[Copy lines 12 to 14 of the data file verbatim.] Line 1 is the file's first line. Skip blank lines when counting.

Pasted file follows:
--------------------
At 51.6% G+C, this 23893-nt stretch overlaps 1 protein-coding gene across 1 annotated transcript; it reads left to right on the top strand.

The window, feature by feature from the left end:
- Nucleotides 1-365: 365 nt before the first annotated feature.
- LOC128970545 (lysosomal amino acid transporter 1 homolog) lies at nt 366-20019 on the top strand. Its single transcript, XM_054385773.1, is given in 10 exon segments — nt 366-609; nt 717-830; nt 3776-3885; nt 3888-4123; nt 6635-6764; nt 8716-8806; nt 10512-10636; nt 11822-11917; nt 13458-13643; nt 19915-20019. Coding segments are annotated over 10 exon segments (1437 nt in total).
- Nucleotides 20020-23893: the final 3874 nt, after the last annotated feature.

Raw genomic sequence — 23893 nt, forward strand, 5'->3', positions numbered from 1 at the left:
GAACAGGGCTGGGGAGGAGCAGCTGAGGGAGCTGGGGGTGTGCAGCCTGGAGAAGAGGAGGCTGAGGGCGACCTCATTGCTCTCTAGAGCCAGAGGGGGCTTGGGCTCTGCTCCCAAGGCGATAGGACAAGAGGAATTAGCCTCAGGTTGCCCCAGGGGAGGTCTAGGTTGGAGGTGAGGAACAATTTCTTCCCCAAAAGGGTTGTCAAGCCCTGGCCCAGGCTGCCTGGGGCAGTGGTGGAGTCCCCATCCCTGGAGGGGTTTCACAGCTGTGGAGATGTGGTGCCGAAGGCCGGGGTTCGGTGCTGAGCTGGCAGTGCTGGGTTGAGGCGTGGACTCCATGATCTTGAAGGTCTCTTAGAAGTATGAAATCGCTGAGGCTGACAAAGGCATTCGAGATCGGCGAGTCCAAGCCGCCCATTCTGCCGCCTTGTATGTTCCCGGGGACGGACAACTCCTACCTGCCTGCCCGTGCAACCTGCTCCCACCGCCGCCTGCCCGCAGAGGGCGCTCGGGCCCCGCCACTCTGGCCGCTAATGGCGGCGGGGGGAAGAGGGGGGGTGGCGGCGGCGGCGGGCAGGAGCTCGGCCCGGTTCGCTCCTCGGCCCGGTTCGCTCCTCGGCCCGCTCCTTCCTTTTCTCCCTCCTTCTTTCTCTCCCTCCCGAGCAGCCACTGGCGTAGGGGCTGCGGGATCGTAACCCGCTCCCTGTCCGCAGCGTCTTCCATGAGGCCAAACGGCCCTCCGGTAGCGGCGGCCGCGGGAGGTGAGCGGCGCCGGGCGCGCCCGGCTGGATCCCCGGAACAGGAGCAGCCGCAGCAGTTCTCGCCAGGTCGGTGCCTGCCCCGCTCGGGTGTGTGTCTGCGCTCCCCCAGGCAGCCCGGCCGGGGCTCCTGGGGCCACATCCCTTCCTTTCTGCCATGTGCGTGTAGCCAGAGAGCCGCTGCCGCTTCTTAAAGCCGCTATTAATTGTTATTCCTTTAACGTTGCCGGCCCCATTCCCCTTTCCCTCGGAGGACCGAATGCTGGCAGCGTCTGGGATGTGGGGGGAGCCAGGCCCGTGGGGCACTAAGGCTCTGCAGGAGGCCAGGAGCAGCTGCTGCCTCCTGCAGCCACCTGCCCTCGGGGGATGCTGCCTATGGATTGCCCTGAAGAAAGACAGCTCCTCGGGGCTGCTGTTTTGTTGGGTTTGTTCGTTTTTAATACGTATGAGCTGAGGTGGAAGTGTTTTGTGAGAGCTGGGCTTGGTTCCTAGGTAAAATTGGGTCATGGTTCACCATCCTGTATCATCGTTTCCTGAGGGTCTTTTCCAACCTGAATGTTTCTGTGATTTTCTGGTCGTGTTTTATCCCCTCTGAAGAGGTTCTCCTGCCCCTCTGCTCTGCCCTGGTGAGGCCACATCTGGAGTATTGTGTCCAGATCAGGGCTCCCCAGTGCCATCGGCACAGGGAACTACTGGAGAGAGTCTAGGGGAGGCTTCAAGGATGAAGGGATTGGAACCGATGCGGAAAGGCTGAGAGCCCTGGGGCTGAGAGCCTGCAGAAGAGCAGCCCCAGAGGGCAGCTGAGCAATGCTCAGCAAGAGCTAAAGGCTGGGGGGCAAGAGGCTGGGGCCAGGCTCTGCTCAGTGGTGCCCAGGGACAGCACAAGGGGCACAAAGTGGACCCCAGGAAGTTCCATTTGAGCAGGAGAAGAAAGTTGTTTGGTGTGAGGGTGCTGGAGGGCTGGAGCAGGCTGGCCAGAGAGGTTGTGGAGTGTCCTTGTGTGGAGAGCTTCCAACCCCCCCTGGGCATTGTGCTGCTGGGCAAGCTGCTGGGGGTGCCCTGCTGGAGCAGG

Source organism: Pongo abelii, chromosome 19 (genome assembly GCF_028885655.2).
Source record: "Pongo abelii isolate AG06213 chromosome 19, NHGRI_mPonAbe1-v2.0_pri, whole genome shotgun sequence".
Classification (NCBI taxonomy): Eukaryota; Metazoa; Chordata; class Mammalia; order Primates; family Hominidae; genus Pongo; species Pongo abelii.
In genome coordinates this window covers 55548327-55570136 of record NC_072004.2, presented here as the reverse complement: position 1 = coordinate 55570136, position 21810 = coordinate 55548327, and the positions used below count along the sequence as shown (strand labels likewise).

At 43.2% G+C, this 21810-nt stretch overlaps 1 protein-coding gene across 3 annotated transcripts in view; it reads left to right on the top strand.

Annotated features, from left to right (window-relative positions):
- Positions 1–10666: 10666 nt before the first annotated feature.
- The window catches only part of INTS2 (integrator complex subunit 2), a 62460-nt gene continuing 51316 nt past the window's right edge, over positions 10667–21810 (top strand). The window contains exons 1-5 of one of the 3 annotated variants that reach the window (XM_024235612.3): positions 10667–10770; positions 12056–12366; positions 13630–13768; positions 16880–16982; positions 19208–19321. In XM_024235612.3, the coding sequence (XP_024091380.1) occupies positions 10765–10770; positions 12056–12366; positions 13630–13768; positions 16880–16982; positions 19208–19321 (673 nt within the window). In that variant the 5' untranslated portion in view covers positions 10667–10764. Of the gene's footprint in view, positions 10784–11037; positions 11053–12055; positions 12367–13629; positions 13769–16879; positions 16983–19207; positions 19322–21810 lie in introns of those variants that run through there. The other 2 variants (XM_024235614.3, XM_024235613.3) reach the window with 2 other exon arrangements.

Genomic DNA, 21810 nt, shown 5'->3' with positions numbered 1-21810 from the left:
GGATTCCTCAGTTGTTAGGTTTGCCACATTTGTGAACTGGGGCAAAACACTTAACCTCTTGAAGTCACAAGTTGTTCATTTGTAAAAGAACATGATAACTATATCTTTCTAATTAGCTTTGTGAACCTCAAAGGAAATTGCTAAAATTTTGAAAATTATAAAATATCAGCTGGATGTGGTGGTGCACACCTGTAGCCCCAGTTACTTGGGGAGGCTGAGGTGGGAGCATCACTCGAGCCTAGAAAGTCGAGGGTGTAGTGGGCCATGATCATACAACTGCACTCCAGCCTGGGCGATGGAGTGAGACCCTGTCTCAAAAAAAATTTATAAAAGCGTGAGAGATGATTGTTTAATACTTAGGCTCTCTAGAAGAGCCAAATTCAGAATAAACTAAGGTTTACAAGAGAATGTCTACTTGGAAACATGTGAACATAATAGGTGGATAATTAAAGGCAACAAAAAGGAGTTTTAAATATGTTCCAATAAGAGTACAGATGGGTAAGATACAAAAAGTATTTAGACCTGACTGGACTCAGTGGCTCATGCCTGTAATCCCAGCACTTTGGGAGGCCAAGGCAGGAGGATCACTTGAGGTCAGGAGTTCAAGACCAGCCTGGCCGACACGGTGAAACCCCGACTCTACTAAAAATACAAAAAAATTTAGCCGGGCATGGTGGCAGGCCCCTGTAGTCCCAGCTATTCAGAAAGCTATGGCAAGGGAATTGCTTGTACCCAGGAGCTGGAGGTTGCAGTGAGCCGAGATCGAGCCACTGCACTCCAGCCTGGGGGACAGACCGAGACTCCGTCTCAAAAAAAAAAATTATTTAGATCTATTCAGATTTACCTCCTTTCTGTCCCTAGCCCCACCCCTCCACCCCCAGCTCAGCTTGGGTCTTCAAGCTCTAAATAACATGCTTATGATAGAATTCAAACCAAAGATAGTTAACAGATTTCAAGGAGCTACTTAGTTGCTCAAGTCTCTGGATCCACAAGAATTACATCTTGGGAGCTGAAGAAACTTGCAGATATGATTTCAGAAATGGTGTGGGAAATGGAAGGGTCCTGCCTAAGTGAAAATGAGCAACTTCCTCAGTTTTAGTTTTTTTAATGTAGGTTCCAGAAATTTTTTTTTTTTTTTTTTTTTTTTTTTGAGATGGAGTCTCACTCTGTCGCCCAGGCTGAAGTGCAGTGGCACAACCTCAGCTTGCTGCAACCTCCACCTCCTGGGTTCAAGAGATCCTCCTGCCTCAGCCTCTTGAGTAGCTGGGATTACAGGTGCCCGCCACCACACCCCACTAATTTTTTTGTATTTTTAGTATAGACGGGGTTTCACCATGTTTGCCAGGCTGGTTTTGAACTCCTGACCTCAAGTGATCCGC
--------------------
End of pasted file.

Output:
At 43.2% G+C, this 21810-nt stretch overlaps 1 protein-coding gene across 3 annotated transcripts in view; it reads left to right on the top strand.

Annotated features, from left to right (window-relative positions):
- Positions 1–10666: 10666 nt before the first annotated feature.